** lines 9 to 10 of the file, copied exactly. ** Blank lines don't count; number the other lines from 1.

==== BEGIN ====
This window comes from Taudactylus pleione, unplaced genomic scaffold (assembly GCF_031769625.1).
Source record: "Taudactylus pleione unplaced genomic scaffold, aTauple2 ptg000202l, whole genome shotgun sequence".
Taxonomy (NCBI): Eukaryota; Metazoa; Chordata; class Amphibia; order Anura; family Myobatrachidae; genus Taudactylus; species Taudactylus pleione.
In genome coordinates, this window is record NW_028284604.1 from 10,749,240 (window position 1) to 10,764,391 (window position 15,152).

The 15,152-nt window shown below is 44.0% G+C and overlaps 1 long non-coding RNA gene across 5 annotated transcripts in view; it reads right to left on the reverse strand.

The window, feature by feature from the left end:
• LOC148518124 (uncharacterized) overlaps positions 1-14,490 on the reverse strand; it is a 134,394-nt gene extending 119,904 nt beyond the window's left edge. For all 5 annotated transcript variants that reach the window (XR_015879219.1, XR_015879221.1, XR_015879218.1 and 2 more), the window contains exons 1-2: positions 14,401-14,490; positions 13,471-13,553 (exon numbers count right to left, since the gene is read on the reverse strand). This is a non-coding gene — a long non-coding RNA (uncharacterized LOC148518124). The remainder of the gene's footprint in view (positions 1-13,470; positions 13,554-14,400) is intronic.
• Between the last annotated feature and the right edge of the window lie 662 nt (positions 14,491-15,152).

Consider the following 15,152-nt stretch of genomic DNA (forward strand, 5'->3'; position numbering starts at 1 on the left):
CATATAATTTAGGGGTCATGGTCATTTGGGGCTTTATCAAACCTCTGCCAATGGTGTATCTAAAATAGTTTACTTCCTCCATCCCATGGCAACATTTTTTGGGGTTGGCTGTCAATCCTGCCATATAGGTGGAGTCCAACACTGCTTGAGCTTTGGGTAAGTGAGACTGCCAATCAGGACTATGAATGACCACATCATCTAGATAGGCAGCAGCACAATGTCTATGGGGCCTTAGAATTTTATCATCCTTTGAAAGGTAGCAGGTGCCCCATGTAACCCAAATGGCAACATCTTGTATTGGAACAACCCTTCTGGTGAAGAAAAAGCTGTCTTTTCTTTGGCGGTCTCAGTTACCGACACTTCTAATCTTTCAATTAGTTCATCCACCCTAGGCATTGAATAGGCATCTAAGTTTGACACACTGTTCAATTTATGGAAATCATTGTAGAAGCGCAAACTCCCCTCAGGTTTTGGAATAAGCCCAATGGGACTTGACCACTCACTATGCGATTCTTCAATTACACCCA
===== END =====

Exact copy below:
Consider the following 15,152-nt stretch of genomic DNA (forward strand, 5'->3'; position numbering starts at 1 on the left):
CATATAATTTAGGGGTCATGGTCATTTGGGGCTTTATCAAACCTCTGCCAATGGTGTATCTAAAATAGTTTACTTCCTCCATCCCATGGCAACATTTTTTGGGGTTGGCTGTCAATCCTGCCATATAGGTGGAGTCCAACACTGCTTGAGCTTTGGGTAAGTGAGACTGCCAATCAGGACTATGAATGACCACATCATCTAGATAGGCAGCAGCACAATGTCTATGGGGCCTTAGAATTTTATCATCCTTTGAAAGGTAGCAGGTGCCCCATGTAACCCAAATGGCAACATCTTGTATTGGAACAACCCTTCTGGTGAAGAAAAAGCTGTCTTTTCTTTGGCGGTCTCAGTTACCGACACTTCTAATCTTTCAATTAGTTCATCCACCCTAGGCATTGAATAGGCATCTAAGTTTGACACACTGTTCAATTTATGGAAATCATTGTAGAAGCGCAAACTCCCCTCAGGTTTTGGAATAAGCCCAATGGGACTTGACCACTCACTATGCGATTCTTCAATTACACCCA